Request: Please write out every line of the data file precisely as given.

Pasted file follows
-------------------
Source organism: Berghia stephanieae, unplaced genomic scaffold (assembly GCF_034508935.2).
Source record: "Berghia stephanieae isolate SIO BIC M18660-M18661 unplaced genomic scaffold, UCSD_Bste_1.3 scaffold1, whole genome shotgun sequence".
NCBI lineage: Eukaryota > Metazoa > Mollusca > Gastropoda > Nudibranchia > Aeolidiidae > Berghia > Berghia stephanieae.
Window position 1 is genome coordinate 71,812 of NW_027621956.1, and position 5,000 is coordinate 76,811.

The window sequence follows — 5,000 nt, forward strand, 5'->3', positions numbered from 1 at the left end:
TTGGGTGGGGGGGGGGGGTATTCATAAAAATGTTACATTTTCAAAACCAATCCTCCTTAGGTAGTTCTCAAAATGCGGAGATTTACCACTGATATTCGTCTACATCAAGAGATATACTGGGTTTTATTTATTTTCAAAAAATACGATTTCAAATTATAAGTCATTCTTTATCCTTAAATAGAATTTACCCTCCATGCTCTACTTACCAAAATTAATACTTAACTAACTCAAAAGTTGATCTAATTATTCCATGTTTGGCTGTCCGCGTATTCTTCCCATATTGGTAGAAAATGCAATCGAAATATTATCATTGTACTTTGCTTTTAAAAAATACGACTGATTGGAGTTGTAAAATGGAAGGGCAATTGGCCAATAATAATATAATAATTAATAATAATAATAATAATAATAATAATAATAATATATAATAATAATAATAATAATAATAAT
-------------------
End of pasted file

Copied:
Source organism: Berghia stephanieae, unplaced genomic scaffold (assembly GCF_034508935.2).
Source record: "Berghia stephanieae isolate SIO BIC M18660-M18661 unplaced genomic scaffold, UCSD_Bste_1.3 scaffold1, whole genome shotgun sequence".
NCBI lineage: Eukaryota > Metazoa > Mollusca > Gastropoda > Nudibranchia > Aeolidiidae > Berghia > Berghia stephanieae.
Window position 1 is genome coordinate 71,812 of NW_027621956.1, and position 5,000 is coordinate 76,811.

The window sequence follows — 5,000 nt, forward strand, 5'->3', positions numbered from 1 at the left end:
TTGGGTGGGGGGGGGGGGTATTCATAAAAATGTTACATTTTCAAAACCAATCCTCCTTAGGTAGTTCTCAAAATGCGGAGATTTACCACTGATATTCGTCTACATCAAGAGATATACTGGGTTTTATTTATTTTCAAAAAATACGATTTCAAATTATAAGTCATTCTTTATCCTTAAATAGAATTTACCCTCCATGCTCTACTTACCAAAATTAATACTTAACTAACTCAAAAGTTGATCTAATTATTCCATGTTTGGCTGTCCGCGTATTCTTCCCATATTGGTAGAAAATGCAATCGAAATATTATCATTGTACTTTGCTTTTAAAAAATACGACTGATTGGAGTTGTAAAATGGAAGGGCAATTGGCCAATAATAATATAATAATTAATAATAATAATAATAATAATAATAATAATAATATATAATAATAATAATAATAATAATAAT